Managing Asthma: A Mother’s Tale

By Heena Shah

COVID-19 wreaked havoc worldwide, and it also took a toll on my mental state when I discovered that my daughter suffers from asthma. As a mother, I couldn’t help but worry constantly, especially since COVID posed even more risks to asthma patients. Each day was filled with anxiety, and I prayed for her safety every moment.

Living with someone who has asthma is challenging even on normal days, and during COVID, it was even more demanding. We had to be cautious about numerous things – avoiding dust and pollen, regularly washing and vacuuming drapes and bedding, and ensuring we had inhalers, medications, and a reliable nebulizer on hand. Doctor’s appointments were never missed, and emergency numbers were always kept close to my daughter wherever she went.

Managing all this amidst our already busy daily schedule was burdensome, but there was no other choice. Nights were spent awake, dealing with her breathing difficulties and wheezing, particularly during the humid season with moldy surroundings and during Diwali when pollution from firecrackers filled the air. Those were the most trying and frightening moments, and I constantly feared the worst.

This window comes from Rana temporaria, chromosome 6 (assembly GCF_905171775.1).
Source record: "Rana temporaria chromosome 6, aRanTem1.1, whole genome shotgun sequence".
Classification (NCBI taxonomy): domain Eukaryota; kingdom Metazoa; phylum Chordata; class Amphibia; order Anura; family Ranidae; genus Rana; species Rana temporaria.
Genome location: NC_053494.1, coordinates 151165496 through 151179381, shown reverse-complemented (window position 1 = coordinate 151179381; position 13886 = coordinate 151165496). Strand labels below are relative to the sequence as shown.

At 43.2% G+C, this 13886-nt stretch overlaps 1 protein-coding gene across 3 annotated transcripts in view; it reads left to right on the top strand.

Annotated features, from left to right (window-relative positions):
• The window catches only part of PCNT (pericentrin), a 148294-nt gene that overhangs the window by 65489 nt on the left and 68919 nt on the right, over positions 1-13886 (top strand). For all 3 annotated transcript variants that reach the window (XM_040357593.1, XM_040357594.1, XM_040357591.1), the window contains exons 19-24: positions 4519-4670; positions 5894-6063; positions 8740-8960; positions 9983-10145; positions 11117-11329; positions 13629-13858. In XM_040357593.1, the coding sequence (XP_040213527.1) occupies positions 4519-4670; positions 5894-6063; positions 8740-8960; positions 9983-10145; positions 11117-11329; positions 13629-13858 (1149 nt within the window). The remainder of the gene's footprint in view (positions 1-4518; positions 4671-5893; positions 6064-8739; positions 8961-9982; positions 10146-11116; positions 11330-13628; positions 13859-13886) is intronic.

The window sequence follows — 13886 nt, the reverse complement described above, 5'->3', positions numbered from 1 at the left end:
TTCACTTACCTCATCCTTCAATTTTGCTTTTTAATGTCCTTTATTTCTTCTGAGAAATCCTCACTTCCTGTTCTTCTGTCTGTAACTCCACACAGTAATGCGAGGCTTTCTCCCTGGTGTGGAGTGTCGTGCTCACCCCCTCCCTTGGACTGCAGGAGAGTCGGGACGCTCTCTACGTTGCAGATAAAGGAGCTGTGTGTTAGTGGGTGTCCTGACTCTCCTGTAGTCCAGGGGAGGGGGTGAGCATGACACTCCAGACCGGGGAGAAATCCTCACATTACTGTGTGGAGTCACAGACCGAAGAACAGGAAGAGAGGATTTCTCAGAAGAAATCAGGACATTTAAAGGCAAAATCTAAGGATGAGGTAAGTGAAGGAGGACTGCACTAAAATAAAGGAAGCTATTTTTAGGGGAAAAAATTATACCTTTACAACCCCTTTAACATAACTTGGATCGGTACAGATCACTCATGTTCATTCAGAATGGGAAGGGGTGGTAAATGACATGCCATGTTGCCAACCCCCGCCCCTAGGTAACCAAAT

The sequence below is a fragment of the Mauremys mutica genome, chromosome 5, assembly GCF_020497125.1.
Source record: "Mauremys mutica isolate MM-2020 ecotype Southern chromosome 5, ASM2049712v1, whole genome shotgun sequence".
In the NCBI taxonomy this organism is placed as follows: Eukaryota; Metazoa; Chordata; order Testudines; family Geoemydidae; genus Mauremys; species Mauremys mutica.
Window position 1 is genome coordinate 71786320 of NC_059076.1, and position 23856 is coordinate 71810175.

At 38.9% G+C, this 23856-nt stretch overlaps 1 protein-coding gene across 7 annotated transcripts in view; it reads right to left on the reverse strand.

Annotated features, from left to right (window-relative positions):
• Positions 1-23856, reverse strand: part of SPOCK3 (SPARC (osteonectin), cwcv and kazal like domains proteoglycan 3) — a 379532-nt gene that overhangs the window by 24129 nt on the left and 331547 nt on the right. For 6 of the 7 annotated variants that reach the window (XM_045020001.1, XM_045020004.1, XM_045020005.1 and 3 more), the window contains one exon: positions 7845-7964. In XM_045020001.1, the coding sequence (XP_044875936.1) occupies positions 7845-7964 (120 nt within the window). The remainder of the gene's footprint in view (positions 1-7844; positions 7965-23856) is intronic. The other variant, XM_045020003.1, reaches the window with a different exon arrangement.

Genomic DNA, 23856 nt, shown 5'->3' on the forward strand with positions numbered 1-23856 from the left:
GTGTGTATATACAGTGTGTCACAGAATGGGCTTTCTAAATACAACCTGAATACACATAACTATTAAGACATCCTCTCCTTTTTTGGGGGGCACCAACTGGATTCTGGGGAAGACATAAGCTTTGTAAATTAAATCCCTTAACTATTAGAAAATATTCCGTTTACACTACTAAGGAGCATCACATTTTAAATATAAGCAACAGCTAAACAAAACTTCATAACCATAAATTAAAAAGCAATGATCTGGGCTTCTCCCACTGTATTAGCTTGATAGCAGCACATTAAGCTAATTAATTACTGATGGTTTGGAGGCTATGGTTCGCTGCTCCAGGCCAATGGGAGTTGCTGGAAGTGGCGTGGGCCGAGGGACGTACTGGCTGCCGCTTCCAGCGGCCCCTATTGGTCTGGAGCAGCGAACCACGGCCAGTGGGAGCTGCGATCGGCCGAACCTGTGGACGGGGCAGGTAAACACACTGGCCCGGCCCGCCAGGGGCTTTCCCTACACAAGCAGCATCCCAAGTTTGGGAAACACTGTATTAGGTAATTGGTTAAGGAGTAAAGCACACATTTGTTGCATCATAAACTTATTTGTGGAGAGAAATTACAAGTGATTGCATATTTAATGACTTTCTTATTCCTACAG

During the second COVID lockdown, everything was closed, including medical stores, doctors’ offices, and dispensaries. Hospitals were overwhelmed with COVID patients, and they were only attending to emergency cases. It was during this time that my daughter experienced a severe asthma attack. Despite taking her medications regularly and following the doctor’s instructions to nebulize three times a day, she struggled to breathe. I tried reaching her doctor for help, but he wasn’t responding, leaving us feeling anxious and unsure of what to do. Thankfully, after some time, the doctor called back and guided us through the emergency. It was one of the most terrifying asthma attacks she had ever experienced.

Post-COVID, there were instances when my daughter had to miss important school events and outings due to her condition, which were heartbreaking. She had to be extra cautious and avoid anything that could trigger her symptoms. Sometimes, she forgot to take her medication or ventured out to play in dusty areas, only to regret it later when an attack occurred. It’s a lot for a child to handle.

It has been nearly 5 years since she was diagnosed with asthma, and although we have improved our management, there are still times when we forget appointments, doses, or emergency numbers. I often wish for an app that could remind me of everything, making our lives much easier.

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